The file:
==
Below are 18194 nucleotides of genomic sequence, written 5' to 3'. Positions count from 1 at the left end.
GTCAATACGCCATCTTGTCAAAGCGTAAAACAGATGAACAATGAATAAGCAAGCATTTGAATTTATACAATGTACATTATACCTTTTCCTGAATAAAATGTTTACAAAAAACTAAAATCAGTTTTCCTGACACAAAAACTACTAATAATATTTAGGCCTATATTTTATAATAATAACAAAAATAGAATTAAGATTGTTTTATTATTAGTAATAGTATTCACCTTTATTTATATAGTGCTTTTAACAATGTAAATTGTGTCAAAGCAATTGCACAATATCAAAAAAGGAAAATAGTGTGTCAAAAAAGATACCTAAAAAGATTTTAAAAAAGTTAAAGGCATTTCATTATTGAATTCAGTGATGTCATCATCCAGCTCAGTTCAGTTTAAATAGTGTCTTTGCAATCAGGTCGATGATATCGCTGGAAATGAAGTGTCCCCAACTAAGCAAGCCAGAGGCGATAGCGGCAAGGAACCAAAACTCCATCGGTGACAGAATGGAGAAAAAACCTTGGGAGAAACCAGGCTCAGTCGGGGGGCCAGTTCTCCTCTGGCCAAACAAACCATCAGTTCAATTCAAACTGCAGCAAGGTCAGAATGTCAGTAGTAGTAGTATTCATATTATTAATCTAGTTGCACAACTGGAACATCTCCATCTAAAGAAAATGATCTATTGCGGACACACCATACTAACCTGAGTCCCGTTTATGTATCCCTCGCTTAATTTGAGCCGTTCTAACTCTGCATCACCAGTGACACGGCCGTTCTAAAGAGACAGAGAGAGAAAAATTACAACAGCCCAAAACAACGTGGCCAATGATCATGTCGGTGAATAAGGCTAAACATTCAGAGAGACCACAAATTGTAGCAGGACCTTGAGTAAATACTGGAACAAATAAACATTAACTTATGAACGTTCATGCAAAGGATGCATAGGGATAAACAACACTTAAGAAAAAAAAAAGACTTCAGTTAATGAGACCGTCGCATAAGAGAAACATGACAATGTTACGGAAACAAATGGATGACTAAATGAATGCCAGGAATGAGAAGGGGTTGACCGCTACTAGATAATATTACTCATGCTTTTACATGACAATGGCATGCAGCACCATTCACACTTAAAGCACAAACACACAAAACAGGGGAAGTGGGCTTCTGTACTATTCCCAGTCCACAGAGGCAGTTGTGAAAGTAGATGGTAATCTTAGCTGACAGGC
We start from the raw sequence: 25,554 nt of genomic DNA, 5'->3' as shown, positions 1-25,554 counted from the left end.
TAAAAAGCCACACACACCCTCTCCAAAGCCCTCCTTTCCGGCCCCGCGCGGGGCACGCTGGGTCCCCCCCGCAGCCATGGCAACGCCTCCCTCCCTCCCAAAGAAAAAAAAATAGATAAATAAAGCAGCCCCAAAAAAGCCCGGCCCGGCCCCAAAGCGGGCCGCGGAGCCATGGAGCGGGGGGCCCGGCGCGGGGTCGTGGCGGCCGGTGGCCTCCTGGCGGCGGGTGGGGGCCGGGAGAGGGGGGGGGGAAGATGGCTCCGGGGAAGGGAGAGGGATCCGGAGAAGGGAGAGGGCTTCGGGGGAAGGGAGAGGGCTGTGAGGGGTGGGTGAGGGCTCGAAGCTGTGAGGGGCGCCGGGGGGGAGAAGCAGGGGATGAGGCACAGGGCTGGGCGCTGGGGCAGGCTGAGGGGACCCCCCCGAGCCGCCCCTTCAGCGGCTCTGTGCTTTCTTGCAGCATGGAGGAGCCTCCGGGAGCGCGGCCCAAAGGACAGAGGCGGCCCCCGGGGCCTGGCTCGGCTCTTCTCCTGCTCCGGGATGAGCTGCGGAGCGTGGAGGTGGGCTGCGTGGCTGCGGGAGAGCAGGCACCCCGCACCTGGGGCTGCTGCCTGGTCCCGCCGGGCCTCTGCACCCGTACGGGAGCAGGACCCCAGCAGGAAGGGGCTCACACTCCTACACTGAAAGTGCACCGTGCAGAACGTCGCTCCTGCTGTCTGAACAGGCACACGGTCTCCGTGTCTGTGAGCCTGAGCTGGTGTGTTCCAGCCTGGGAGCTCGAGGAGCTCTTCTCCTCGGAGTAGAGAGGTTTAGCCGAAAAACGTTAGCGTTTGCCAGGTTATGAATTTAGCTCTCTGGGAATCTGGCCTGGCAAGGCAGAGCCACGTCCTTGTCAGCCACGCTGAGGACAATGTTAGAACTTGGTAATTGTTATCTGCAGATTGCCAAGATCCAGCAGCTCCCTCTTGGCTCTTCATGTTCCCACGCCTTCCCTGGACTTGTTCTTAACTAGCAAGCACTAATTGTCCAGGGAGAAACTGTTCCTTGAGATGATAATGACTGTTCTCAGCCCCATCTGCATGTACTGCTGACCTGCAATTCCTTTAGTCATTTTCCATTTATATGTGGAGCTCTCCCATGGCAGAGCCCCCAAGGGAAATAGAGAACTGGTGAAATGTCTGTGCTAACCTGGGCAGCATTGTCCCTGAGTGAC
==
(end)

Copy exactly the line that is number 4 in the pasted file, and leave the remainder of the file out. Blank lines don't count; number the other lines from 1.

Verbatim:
TAAAAAGCCACACACACCCTCTCCAAAGCCCTCCTTTCCGGCCCCGCGCGGGGCACGCTGGGTCCCCCCCGCAGCCATGGCAACGCCTCCCTCCCTCCCAAAGAAAAAAAAATAGATAAATAAAGCAGCCCCAAAAAAGCCCGGCCCGGCCCCAAAGCGGGCCGCGGAGCCATGGAGCGGGGGGCCCGGCGCGGGGTCGTGGCGGCCGGTGGCCTCCTGGCGGCGGGTGGGGGCCGGGAGAGGGGGGGGGGAAGATGGCTCCGGGGAAGGGAGAGGGATCCGGAGAAGGGAGAGGGCTTCGGGGGAAGGGAGAGGGCTGTGAGGGGTGGGTGAGGGCTCGAAGCTGTGAGGGGCGCCGGGGGGGAGAAGCAGGGGATGAGGCACAGGGCTGGGCGCTGGGGCAGGCTGAGGGGACCCCCCCGAGCCGCCCCTTCAGCGGCTCTGTGCTTTCTTGCAGCATGGAGGAGCCTCCGGGAGCGCGGCCCAAAGGACAGAGGCGGCCCCCGGGGCCTGGCTCGGCTCTTCTCCTGCTCCGGGATGAGCTGCGGAGCGTGGAGGTGGGCTGCGTGGCTGCGGGAGAGCAGGCACCCCGCACCTGGGGCTGCTGCCTGGTCCCGCCGGGCCTCTGCACCCGTACGGGAGCAGGACCCCAGCAGGAAGGGGCTCACACTCCTACACTGAAAGTGCACCGTGCAGAACGTCGCTCCTGCTGTCTGAACAGGCACACGGTCTCCGTGTCTGTGAGCCTGAGCTGGTGTGTTCCAGCCTGGGAGCTCGAGGAGCTCTTCTCCTCGGAGTAGAGAGGTTTAGCCGAAAAACGTTAGCGTTTGCCAGGTTATGAATTTAGCTCTCTGGGAATCTGGCCTGGCAAGGCAGAGCCACGTCCTTGTCAGCCACGCTGAGGACAATGTTAGAACTTGGTAATTGTTATCTGCAGATTGCCAAGATCCAGCAGCTCCCTCTTGGCTCTTCATGTTCCCACGCCTTCCCTGGACTTGTTCTTAACTAGCAAGCACTAATTGTCCAGGGAGAAACTGTTCCTTGAGATGATAATGACTGTTCTCAGCCCCATCTGCATGTACTGCTGACCTGCAATTCCTTTAGTCATTTTCCATTTATATGTGGAGCTCTCCCATGGCAGAGCCCCCAAGGGAAATAGAGAACTGGTGAAATGTCTGTGCTAACCTGGGCAGCATTGTCCCTGAGTGAC